Date of Award


Document Type


Degree Name

Master of Arts (MA)


Sociology and Anthropology

First Advisor

Dr. Wayne Wheeler


A large proportion of the people of the United States depend upon the automobile for the greater share of their transportation. Many of their activities are structured so that they must depend upon the flexibility which auto‐mobile transportation provides. Commuting five to forty or more miles to work is common. Shopping seems to be done at scattered locations and frequent intervals in urban areas. Over the past half century the automobile has created great changes in dating and courtship patterns. There have developed drive-in theaters, fast-food restaurants, and motels as a consequence of the automobile. Many of the activities of contemporary Americans are linked to the automobile either directly as with travel or indirectly as with commuting by automobile to work. In this respect, the automobile may be seen as a central symbol in American life similar to the place held by maize in the Mayan villages studied by Redfield (1955: 22-3). Most Americans are unable to conceive of life without automobiles. The functioning of the automobile itself is a mystery, a source of anxiety, and the subject of various rituals for many motorists. Although, for increasing numbers of motorists, self-service gas stations, automobile dealers' shops, or service facilities of large chain retail stores are sources for satisfaction of automotive needs, many still obtain gasoline and minor repair and service work at dealer-operated service stations. Not only do motorists spend large amounts of money each year on their automotive needs, they also spend time at service stations obtaining gasoline and meeting appointments to have their automobiles serviced and repaired. Furthermore, many people earn their living either by working in service stations or supplying service stations themselves with goods and services. Service stations are an important part of modern American culture; they affect the lives of many people. Many of the customers I observed and talked with seemed to have a limited understanding of the service station setting. This was especially true of younger people. One of the practical implications of this study, then, is that it may help automobile drivers and owners to select a service station and deal with the participants of that station in such a way as to better have their motoring needs met.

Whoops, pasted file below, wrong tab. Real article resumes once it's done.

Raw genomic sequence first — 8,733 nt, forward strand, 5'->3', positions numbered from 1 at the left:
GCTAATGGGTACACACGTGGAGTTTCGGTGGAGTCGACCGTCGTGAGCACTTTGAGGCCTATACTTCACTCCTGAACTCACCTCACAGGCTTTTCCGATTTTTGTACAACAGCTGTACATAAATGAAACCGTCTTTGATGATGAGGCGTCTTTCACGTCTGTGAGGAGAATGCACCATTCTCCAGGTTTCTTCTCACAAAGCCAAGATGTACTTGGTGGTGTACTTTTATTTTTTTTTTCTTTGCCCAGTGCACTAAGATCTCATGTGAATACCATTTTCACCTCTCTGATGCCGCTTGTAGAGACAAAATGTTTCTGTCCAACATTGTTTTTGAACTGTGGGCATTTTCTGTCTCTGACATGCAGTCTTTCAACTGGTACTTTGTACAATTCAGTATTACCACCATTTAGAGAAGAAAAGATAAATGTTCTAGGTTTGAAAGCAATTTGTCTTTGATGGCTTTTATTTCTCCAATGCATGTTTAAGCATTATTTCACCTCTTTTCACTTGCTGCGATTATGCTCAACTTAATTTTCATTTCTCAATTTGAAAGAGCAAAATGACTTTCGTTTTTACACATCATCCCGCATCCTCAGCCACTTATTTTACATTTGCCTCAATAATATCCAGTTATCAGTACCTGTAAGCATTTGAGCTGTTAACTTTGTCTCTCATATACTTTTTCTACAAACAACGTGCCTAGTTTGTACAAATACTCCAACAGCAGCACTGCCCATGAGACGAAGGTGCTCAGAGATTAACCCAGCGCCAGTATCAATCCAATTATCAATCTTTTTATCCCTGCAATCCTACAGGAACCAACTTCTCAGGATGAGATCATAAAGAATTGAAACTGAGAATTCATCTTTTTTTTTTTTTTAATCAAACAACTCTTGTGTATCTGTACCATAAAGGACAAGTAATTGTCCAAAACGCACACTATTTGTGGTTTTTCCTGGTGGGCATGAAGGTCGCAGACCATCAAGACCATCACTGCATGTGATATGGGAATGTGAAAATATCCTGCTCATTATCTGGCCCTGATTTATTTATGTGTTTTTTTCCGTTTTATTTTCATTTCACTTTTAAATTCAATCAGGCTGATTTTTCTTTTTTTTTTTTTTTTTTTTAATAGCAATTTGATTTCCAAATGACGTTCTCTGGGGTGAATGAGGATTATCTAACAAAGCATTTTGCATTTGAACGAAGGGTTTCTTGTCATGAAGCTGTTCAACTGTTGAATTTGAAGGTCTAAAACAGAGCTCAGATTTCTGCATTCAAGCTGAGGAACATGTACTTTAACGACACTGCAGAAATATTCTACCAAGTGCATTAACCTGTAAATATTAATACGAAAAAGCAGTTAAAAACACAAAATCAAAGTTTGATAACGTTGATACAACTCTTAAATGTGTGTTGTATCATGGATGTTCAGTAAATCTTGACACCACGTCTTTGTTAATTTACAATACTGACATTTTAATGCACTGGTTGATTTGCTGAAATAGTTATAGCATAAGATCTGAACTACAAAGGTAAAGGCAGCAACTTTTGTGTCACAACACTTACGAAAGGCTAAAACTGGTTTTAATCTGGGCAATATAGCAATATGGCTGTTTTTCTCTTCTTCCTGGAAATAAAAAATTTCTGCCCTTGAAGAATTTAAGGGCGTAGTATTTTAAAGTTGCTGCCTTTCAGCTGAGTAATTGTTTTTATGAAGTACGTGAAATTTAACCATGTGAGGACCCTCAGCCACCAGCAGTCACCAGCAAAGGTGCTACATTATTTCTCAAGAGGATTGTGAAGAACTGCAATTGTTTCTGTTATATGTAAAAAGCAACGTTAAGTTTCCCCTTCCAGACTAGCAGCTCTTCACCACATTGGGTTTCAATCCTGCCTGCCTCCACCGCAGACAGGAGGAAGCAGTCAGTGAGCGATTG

A Thesis Presented to the Department of Sociology and the Faculty of the Graduate College University of Nebraska In Partial Fulfillmentof the Requirements for the Degree Master of Arts University of Nebraska at Omaha. Copyright Gilbert W. Gillespie, Jr., July, 1977

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